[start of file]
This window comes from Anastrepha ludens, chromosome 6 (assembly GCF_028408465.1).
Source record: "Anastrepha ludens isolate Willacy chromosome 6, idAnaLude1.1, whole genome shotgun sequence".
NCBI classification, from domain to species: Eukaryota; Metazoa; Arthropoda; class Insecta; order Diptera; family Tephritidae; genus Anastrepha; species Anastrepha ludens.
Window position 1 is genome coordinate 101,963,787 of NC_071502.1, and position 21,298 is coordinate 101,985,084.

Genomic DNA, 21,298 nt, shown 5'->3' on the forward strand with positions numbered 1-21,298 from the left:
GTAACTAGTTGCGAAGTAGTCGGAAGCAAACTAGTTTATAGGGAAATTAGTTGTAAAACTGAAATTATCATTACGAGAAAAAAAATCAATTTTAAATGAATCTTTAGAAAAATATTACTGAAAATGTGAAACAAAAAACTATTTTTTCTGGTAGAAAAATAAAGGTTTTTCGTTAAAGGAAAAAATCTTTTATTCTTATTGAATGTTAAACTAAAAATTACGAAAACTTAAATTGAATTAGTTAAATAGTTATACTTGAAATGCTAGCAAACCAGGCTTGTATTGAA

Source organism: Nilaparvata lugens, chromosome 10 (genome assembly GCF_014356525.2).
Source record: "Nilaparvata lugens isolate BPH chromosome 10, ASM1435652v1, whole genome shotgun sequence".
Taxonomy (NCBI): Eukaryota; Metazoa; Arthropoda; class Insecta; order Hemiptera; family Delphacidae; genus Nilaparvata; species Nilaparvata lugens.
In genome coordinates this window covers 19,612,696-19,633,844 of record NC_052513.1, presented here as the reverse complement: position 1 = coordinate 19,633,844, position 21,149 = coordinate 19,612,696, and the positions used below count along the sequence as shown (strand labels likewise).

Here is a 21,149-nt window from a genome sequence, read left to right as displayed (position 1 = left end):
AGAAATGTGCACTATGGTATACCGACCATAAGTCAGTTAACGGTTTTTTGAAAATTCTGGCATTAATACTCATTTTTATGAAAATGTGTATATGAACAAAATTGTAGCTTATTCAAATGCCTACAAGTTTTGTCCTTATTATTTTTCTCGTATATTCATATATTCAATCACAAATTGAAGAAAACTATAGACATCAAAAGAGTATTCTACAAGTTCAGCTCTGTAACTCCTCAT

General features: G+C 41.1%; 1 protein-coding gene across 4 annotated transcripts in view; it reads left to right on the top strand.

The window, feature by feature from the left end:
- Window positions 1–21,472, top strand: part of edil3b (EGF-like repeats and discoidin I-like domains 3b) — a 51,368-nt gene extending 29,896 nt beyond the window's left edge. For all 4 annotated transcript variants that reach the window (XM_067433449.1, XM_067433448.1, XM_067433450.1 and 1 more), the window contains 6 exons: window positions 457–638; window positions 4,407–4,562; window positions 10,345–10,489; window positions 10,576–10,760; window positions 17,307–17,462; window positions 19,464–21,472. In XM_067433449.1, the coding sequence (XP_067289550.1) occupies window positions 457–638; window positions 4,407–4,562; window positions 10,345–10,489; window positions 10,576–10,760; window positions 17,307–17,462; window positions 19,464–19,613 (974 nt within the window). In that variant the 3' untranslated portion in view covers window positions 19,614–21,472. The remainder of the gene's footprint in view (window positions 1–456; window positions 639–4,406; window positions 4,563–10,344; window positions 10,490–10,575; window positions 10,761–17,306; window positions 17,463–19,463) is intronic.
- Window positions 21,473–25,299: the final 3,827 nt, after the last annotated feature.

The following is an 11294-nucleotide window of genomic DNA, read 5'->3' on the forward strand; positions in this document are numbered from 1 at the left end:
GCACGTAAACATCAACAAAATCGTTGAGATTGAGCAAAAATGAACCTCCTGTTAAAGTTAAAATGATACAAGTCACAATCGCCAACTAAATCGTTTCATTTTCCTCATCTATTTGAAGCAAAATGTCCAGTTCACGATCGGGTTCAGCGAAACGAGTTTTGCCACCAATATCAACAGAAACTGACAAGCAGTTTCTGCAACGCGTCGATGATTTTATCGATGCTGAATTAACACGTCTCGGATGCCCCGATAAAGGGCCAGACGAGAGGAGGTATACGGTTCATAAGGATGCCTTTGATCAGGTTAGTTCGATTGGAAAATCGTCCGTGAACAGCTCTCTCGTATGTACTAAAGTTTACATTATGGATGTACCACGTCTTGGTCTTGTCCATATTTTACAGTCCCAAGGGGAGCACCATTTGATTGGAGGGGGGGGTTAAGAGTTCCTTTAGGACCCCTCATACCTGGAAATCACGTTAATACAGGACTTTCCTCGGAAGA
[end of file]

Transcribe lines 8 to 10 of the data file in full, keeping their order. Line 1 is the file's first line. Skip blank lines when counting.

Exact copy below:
Source record: "Nilaparvata lugens isolate BPH chromosome 10, ASM1435652v1, whole genome shotgun sequence".
Taxonomy (NCBI): Eukaryota; Metazoa; Arthropoda; class Insecta; order Hemiptera; family Delphacidae; genus Nilaparvata; species Nilaparvata lugens.
In genome coordinates this window covers 19,612,696-19,633,844 of record NC_052513.1, presented here as the reverse complement: position 1 = coordinate 19,633,844, position 21,149 = coordinate 19,612,696, and the positions used below count along the sequence as shown (strand labels likewise).